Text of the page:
Date: Saturday, Mar 11
Contributor: Jennifer Wright
2 Samuel 7:4,8-16
Today is Fathers’ Day according to the daily lections, which is to be expected, since today we celebrate the Feast of St. Joseph. The most pervasive metaphor for God in the Bible is that of God as our Father. So it is very important to think about what fatherhood means to us and whether and how that understanding of fatherhood applies to our relationship with God.
Of course, we all tend to understand the concept of fatherhood according to our experience of our earthly fathers. For some, the relationship with their father is so difficult that the metaphor of God as our Father can be a barrier rather than a bridge. But for many, the love we experienced from our fathers gives us a way to begin to understand God’s love for all God’s children.
My relationship with my own father was complex. On the one hand, I felt the strength of his love and his faith in me. He told me that I could do anything, and I believed him, which enabled me to dare and try many things. He also had a great talent for joy in living, which he most generously shared with those around him. On the other hand, I sometimes felt that my father didn’t really see me, but only his idea of who I should be. I sometimes felt invisible or misunderstood. My father expected high achievement, and I sometimes felt that I was striving for success more to please him than to meet my own goals.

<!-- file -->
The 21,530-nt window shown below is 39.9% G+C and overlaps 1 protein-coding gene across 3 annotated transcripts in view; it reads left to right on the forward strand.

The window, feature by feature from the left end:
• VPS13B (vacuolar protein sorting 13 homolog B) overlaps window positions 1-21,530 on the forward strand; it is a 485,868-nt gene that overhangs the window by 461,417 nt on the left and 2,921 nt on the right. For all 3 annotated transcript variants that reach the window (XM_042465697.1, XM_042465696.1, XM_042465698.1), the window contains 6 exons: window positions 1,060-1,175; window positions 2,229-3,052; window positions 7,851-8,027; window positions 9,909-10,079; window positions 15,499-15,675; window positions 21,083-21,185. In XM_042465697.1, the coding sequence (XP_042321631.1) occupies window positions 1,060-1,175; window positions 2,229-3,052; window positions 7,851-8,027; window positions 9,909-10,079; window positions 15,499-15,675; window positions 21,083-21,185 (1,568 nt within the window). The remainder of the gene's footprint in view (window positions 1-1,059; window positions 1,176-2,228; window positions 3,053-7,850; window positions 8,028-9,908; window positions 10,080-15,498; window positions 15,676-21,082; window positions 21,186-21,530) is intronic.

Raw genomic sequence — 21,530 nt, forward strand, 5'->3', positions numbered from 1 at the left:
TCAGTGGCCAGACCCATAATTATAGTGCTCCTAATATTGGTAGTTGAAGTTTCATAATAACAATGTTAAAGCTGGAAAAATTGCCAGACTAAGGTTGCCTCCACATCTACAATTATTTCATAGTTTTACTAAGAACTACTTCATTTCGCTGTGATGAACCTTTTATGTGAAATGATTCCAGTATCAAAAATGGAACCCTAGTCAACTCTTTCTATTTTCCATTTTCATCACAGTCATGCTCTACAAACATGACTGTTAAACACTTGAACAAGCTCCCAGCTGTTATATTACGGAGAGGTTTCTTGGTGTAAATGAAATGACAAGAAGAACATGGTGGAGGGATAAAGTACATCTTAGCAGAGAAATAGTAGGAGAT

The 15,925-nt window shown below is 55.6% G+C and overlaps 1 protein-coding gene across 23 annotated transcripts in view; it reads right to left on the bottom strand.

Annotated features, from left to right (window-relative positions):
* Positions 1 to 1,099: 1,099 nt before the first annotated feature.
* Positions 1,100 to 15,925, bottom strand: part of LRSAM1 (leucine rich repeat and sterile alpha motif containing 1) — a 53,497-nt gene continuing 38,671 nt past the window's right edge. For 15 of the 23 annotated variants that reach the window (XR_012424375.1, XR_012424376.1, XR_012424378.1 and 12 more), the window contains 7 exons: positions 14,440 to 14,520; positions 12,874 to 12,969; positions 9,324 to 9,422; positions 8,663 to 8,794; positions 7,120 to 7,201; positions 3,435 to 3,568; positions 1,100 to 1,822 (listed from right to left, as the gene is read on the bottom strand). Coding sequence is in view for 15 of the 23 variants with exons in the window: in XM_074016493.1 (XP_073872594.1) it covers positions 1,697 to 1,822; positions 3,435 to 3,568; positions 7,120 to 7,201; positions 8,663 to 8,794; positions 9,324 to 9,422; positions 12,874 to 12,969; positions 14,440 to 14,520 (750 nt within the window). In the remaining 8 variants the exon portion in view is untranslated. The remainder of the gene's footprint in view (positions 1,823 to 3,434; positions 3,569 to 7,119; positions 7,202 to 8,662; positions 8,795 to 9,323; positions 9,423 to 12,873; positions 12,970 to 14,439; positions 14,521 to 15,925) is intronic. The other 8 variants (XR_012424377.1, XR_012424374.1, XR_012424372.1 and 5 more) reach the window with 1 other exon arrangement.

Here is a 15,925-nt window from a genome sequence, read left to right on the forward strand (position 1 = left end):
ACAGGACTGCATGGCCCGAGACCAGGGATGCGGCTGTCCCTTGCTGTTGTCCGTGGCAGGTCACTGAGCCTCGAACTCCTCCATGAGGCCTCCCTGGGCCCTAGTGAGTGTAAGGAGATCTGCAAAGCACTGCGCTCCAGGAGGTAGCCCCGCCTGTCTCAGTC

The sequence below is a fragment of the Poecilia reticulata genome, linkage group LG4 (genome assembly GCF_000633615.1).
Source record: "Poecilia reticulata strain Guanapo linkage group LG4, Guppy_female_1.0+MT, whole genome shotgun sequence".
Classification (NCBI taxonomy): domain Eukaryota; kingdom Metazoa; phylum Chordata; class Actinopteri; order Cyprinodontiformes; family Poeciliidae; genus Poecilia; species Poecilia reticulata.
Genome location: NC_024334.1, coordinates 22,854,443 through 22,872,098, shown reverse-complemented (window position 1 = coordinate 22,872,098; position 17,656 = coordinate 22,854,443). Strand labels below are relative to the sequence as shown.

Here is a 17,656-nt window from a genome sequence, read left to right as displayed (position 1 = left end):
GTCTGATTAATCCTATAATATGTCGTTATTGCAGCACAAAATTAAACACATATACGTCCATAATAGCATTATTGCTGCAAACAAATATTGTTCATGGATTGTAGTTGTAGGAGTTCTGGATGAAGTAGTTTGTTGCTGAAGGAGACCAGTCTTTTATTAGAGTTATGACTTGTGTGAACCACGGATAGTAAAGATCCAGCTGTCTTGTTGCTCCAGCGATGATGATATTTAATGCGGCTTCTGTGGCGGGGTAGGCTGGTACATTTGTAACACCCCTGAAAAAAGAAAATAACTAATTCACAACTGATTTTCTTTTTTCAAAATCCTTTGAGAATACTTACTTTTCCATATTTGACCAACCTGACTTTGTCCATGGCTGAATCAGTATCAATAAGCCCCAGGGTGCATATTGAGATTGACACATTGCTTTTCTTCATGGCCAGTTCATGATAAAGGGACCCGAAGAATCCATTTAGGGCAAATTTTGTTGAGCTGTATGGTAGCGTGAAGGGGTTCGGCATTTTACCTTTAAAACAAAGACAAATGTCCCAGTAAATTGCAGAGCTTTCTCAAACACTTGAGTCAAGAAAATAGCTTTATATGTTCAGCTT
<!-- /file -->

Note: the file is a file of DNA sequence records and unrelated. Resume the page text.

In the reading from 2nd Samuel, Nathan is told that God’s love for him and for his descendants will be everlasting. But God also tells Nathan that, when his descendants sin, God will punish them with human punishments.
The psalmist tells us that God is loving and faithful, and that we are blessed when we rejoice before God. On the other hand, God is so incredibly powerful that it is only appropriate to fear God’s power.
In Romans, Paul tells us that Abraham is the father of us all, not because of his adherence to the law, but because of his faith in God. God’s expectations of us set forth in the law are too high for anyone to meet, but we can still count on God’s mercy through our faith in God’s love.
The Gospel lesson from Luke tells the story of Jesus as a boy in the temple. His parents are terrified when they cannot find Jesus in the caravan of pilgrims returning home from Jerusalem. They scold him for disobedience and for making them worry, but he seems oblivious to their parental anger. Instead, he reminds them that he has a calling greater than simply fulfilling their expectations of him as their son. He has a higher duty to fulfill the expectations that God has set for him, as God’s only Son.
It's okay to have complicated, even contradictory feelings about our earthly fathers and even about our heavenly Father. The most important thing is to hold fast to faith in God’s love, underlying all our fears, questions, and rebellions. Ultimately, all will be well, because God’s love can sustain and envelop all of our struggles, anger, fear, and ambivalence.